While the U.S. government has typically responded with restraint to North Korean provocations, U.S. military leaders—who under Donald Trump dominate national-security policy in a way they didn’t under Barack Obama—have a similarly offensive theory of victory, Jackson argued: “They believe that military force has political value, that you have to escalate to de-escalate, and that you can purchase general deterrence through deliberate friction with your adversary—through military posturing and pinpricks.” When two offensive theories of victory collide, and when each is held by a country with an array of fearsome military capabilities, Jackson warned, “It’s very easy to lock into a conflict spiral.”
“It’s certainly true that dictatorships like North Korea—their primary goal is to survive,” Cha told me. “So could you carry out a strike against their nuclear facilities with a threat that if they retaliate we will wipe out the regime? Will a rational dictator then sort of sit still? Possibly. But that’s a big risk to take.” How big? A second Korean war could inflict “millions of casualties,” he said.
Sam Gardiner, a retired U.S. Air Force colonel, has been conducting war games involving a Korean conflict for the past 25 years, many while teaching colonels and lieutenant colonels at the National War College.
In a war game organized by The Atlantic in 2005, a year before North Korea tested its first nuclear weapon, experts predicted that, in the event of hostilities with the United States and South Korea, North Korea would draw on its chemical-weapons arsenal, which is one of the largest in the world. The resulting conflict, they speculated, could kill hundreds of thousands of South Koreans and Americans in South Korea—an estimate Gardiner now believes was low given what he’s learned in recent years from the lethality of chemical-weapons attacks in Syria.
Gardiner sent me an essay he’d just composed imagining what war on the Korean peninsula might look like. In the scenario, North Korea conducts a ballistic-missile test and its sixth nuclear test on the same day, prompting the Trump administration to respond to the provocation by launching 20 Tomahawk cruise missiles at North Korea’s Yongbyon nuclear complex.
“The White House meant it to be a limited response with a clear message,” Gardiner writes. “The United States targeted the North Korean nuclear program, not North Korea’s nuclear weapons. The nuclear-research center was hit with five weapons, the radiochemistry laboratory was hit, Building 500 close to that laboratory was hit, and the fuel fabrication facility was hit. The targeting was done carefully to avoid the nuclear-research reactor, the experimental reactor, as well as the nuclear power plant.”
Gardiner envisions panic in Seoul as civilians are evacuated and an eerie lack of response for 48 long hours from North Korea, which is covertly inserting thousands of special-operations troops into South Korea via small boats, light aircraft, and hidden tunnels under the DMZ. The soldiers eventually emerge, striking U.S. and South Korean air bases in South Korea with conventional weapons and sarin gas, and kidnapping a number of American, Japanese, and South Korean officials. Seoul soon comes under fire. North Korean conventional ground troops mobilize as the U.S. and South Korean militaries launch a massive military campaign against the North, with the goal of overthrowing the Kim regime and occupying the top half of the peninsula within 60 days.
“We are less than 24 hours into the battle,” Gardiner writes. “The medical situation in Seoul is in crisis. Some estimates have put the casualties from conventional shelling and chemicals at over 1 million. It will be a long time before we really know.”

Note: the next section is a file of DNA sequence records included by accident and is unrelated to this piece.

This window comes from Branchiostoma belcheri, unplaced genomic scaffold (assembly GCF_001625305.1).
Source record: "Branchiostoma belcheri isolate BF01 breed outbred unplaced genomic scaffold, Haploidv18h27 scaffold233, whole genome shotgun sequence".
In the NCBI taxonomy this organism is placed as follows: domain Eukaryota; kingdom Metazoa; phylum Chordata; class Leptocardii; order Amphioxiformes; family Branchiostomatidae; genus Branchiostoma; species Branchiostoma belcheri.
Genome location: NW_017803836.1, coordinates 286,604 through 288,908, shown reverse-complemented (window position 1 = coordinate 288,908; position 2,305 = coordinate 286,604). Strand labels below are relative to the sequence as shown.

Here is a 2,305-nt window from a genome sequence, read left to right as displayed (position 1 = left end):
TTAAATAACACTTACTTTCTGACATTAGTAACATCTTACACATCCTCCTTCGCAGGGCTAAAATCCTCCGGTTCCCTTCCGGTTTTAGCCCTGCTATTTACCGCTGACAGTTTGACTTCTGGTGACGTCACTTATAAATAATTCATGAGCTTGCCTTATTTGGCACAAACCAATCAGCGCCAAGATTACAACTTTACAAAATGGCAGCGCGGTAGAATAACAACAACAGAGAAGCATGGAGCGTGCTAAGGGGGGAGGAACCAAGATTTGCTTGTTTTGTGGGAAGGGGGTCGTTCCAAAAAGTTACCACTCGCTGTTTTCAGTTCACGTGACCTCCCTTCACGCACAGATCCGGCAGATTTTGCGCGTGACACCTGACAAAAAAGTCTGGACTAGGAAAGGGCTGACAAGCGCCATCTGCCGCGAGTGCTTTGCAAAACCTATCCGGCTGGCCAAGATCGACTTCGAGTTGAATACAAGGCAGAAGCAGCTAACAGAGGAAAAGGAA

What Does the U.S. Actually Want?
One of the lessons Gardiner learned from his war games: “If you don’t know what your objective is, it’s not possible to find military options to achieve it.” And, at the moment, he’s not sure what to make of the Trump administration’s objective for North Korea. McMaster and Vice President Mike Pence have said that America’s goal is to rid the Korean peninsula of nuclear weapons, but Trump and Defense Secretary James Mattis have instead stressed that North Korea isn’t behaving, “as if there is some form of behavior that we expect them to achieve” rather than a renunciation of nuclear weapons. With these shifting messages, Kim Jong Un wouldn’t necessarily know how to avoid a military conflict with the United States even if he wanted to. Which brings us back to what Donald Trump means when he says “we can’t allow it to happen.”
“I’ve lost faith that North Korea will ever voluntarily denuclearize,” Gregson said. And “the question’s gotta be asked: Do we ever get denuclearization without regime change? If not, what are we—we, collectively … our allies South Korea, Japan, and Vietnam—prepared [to do]?”
Even if the Trump administration had a coherent objective, the mission could evolve in the course of a war. “In most [war] games, once there has been an exchange which causes serious casualties in the South, the objective of the South Koreans and the Americans changes, and they begin to think, ‘You have to have regime change,’” Gardiner told me. “Let’s say there are 10,000 Americans killed in just a conventional strike [by North Korea]. The pressure from the American people would be, ‘It’s time to eliminate this guy.’ The casualties force you to lose control of the situation.”
It’s therefore worth asking whether the potential upside of military strikes is worth the potential downside. Is a North Korea with nukes that can reach the United States “really the threat that the administration implies it is?” Gardiner wondered. “There is no reason to believe that a North Korea with nuclear weapons doesn’t end up being stable”—or, at least, as stable as a North Korea with chemical weapons and biological weapons and ballistic missiles and loads of artillery has been for the past several decades.
I asked Gardiner how his Korea war games typically ended. “They ended 60 to 100 days into a conflict where the U.S. and South Korea are beginning to attack towards [the North Korean capital of] Pyongyang,” he said. At that point, U.S. troops are occupying North Korea, they don’t know where the nuclear weapons are, and they’re suddenly responsible for a starving population. “You step back and say, ‘My goodness. What have we done?’”